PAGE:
Adding hair dye chemicals to your already delicate locks can trigger further damage and take a toll on its natural body and shine if not done carefully. By using a deep conditioning system and maintaining a healthy regimen, you can make your color last and keep your tresses looking their best.
You should keep your dyed hair conditioned at all times. The oils, conditioning polymers, and butters in hair conditioners resist water and act as shield averting swollen and waterlogged strands. Swelling hair fibers open your cuticles, releasing hair dye molecules. This means your perfect shade of burnished copper or deep burgundy will be washed down the drain.
Use Better Not Younger’s Wake Up Call Volumizing Conditioner or Second Chance Repairing Conditioner for Dry/Damaged Hair to create a protective barrier and keep your color in place.
Wake Up Call uses bamboo to strengthen strands and bolster moisture retention, and hops to provide antioxidants to smooth cuticles and thicken your hair. Second Chance leverages argan oil to attract and lock-in scalp and strand moisture. This powerful repairing conditioner rebuilds and restores damaged hair, delivering a lush shine to colored-treated hair.
Your conditioner coats and protects your hair; however, a mask works deeper to feed your cuticle and address hair issues at the scalp. Masks like Better Not Younger’s Hair Redemption Restorative Butter Masque detangles, softens, and rejuvenates your hair. Hair Redemption’s five-butter blend of mango, avocado, cupuaçu, murumuru, and macadamia, plus vitamin E, keep your tresses color-safe and ultra-hydrated.
This creamy, rich formula replaces fatty acid lost during the hair coloring process, sealing in hydration, rebuilding strength, and improving resilience and shine without weighing it down.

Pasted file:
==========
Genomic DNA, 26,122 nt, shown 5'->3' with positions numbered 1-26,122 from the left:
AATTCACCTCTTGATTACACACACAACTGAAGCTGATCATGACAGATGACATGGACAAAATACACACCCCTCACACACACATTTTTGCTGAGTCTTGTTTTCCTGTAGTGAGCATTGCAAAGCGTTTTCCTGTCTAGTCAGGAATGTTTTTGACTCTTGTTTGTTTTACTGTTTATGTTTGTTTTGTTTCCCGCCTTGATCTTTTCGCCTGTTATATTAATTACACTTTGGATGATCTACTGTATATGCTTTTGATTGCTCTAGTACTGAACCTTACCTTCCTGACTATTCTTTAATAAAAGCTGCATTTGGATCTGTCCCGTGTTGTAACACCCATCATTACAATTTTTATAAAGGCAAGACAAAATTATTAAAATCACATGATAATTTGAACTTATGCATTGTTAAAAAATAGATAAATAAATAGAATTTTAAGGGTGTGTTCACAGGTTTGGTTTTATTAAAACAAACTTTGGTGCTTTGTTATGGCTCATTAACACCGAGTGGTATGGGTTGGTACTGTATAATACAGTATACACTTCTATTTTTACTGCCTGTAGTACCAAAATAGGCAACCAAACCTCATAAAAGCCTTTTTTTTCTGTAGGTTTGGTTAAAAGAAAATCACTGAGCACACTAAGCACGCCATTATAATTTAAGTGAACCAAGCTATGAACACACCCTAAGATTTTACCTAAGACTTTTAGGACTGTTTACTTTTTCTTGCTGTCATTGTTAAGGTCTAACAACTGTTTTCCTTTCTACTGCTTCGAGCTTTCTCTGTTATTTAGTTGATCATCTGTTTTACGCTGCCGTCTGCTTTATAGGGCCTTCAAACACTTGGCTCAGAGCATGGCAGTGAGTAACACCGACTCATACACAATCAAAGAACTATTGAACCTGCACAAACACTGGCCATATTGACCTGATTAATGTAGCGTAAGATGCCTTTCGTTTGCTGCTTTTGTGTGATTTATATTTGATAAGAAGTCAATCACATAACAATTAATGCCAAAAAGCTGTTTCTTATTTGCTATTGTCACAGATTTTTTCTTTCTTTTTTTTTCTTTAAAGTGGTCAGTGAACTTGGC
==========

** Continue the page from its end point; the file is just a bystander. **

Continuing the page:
To keep your dyed hair healthy, use sulfate-free shampoo. There are many sulfate solutions, but sodium lauryl sulfate (SLS), sodium laureth sulfate (SLES), and ammonium laureth sulfate (ALS) are the ones most commonly found in cosmetic products. While sulfate shampoos do not directly extract the color, they do have an indirect effect on color loss.
Sulfates are cheap ingredients added to many shampoos to create their foaming effect. They also wash away conditioner layers and free lipids present inside your cuticle, leaving your dyed hair defenseless against damage and rapid color fade. The more your hair is damaged, the quicker your color escapes.
Use a sulfate-free shampoo with mild surfactants to clean gently and buoy hair health. Wake Up Call Volumizing Shampoo uses bamboo to retain moisture, and sage to balance oil production. Second Chance Low Suds Repairing Shampoo for Dry/Damaged Hair contains argan oil to combat dryness and rice bran oil to protect your hair from environmental damage.
Your scalp and hair biology is evolving, but that shouldn’t deter you from expressing your individuality with a bold new color. Keeping your dyed hair healthy is easy if you use hair care products from Better Not Younger.
Formulated for your aging hair, Better Not Younger is the first and only holistic hair care line created for women over 40. Check out our entire inventory of color-safe hair care products on our Shop page.